While antiques connect us to the past, they can also become tools of self-invention, allowing us to create a more compelling origin story — if we aren’t averse to living portraits of someone else’s ancestors. Mario Buatta, of Staten Island Italian origins, filled his homes with English antiques and his anglophile self-image grew in tandem with his collection. “Of course, I know a lot of this is affectation,” Mr. Buatta once told The New York Times. “I know I’m not an English country gentleman. I’m basically a tradesman who goes in the front door instead of the back.”
Collecting doesn’t have to be the purview of those with money. Some things I have practically stolen: the silver toddy ladle for five pounds in Buckinghamshire a zillion years ago, when my husband had a sabbatical, the large brass fire tongs for 50 pence at some “car boot” sale in Wales. Of course, other times, I’ve spent too much—as I did for the art glass vase with butterflies; the Georgian brass skimmer. While my Welsh husband made sure we returned to his homeland every other summer, I made sure to find some treasures we could bring back home.
What all collectors have in common is a quest for knowledge — we spend time researching our prizes, learning everything there is to know about an object and its origins. No one in his right mind would want to watch the Antiques Roadshow with me. It’s like “Jeopardy” for antiques lovers and I’ve been known to shout out the names of objects and their prices before the experts.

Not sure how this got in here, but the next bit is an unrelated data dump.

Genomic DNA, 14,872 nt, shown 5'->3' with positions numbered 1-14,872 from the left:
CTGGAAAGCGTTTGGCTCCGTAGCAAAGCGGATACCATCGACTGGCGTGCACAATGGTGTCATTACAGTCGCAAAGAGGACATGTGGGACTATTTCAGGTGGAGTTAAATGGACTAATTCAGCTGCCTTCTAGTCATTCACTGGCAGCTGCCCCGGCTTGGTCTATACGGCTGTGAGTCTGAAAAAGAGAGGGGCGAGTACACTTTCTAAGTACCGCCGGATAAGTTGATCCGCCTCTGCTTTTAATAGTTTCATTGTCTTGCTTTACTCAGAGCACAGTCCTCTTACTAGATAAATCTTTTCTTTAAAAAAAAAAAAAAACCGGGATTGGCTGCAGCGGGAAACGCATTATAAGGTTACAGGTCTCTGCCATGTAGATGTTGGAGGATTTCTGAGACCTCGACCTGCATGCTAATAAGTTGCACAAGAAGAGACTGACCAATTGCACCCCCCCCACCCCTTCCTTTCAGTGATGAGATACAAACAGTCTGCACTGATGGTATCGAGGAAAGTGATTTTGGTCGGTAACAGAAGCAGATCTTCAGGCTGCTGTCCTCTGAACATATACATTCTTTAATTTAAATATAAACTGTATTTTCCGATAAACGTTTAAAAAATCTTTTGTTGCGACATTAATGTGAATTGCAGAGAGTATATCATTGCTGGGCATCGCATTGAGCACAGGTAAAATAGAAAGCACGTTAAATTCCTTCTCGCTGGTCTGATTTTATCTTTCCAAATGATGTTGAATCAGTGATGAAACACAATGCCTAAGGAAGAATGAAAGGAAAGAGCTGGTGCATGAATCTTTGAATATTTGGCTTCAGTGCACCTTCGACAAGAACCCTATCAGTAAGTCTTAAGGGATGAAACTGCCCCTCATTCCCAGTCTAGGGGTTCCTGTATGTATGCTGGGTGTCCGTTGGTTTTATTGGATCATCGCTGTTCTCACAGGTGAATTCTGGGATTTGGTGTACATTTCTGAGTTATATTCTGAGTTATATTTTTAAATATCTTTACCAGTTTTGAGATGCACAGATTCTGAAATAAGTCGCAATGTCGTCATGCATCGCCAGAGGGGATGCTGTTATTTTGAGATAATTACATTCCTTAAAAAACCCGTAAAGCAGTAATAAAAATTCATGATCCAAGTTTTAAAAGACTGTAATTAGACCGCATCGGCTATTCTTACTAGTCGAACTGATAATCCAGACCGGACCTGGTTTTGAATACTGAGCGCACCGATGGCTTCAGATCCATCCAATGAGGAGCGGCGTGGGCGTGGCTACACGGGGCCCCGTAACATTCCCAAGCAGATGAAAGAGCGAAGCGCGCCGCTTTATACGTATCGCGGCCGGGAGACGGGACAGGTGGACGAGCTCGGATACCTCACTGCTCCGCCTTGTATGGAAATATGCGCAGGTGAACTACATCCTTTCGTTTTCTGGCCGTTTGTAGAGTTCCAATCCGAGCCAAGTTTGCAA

These days, the internet is the collector’s best friend; it is like having an instant appraiser at your desk. I recently learned that my Danish painting of strawberries is by Emma Thomsen, a 19th century artist whose work is in that country’s Royal Collection. And a quick search revealed that my Besler botanical print of columbines is from the 1640 edition of his Hortus Eystetennsis. It’s a genuine joy to be able unearth the secrets of things bought long ago out of sheer desire.
Other pieces keep their counsel and hold their secrets tight. When my young grandsons ask me about the beautiful little Edwardian boy with his ruffled collar, a miniature portrait I bought for fifty pounds on a visit to London’s famous Bermondsey market, I tell them his name was Timothy, but fail to mention that he was likely killed in World War I. I will tell them the full story once they’re older.
Collectors are a funny breed and sometimes pay a high price for their passion. In the novel Utz, Bruce Chatwin describes a man obsessed with Meissen porcelain who won’t leave his house in Prague because he’s worried that his collection might be damaged or stolen.